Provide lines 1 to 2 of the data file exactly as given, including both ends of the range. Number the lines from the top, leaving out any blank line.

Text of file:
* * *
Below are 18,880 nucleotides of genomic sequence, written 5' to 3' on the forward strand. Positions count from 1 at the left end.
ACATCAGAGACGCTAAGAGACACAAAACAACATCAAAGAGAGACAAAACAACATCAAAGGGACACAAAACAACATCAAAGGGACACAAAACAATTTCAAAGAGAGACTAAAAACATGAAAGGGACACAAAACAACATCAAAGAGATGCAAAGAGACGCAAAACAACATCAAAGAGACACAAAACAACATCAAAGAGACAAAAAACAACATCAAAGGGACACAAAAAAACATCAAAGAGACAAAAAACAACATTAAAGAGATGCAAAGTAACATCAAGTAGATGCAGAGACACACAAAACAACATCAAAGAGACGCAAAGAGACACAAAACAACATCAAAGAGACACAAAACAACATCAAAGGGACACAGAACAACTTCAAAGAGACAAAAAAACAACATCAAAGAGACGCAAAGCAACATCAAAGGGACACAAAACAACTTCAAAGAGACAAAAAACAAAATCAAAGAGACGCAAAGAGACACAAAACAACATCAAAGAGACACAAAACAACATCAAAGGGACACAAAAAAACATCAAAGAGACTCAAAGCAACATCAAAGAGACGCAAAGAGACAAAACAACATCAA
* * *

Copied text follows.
Below are 18,880 nucleotides of genomic sequence, written 5' to 3' on the forward strand. Positions count from 1 at the left end.
ACATCAGAGACGCTAAGAGACACAAAACAACATCAAAGAGAGACAAAACAACATCAAAGGGACACAAAACAACATCAAAGGGACACAAAACAATTTCAAAGAGAGACTAAAAACATGAAAGGGACACAAAACAACATCAAAGAGATGCAAAGAGACGCAAAACAACATCAAAGAGACACAAAACAACATCAAAGAGACAAAAAACAACATCAAAGGGACACAAAAAAACATCAAAGAGACAAAAAACAACATTAAAGAGATGCAAAGTAACATCAAGTAGATGCAGAGACACACAAAACAACATCAAAGAGACGCAAAGAGACACAAAACAACATCAAAGAGACACAAAACAACATCAAAGGGACACAGAACAACTTCAAAGAGACAAAAAAACAACATCAAAGAGACGCAAAGCAACATCAAAGGGACACAAAACAACTTCAAAGAGACAAAAAACAAAATCAAAGAGACGCAAAGAGACACAAAACAACATCAAAGAGACACAAAACAACATCAAAGGGACACAAAAAAACATCAAAGAGACTCAAAGCAACATCAAAGAGACGCAAAGAGACAAAACAACATCAA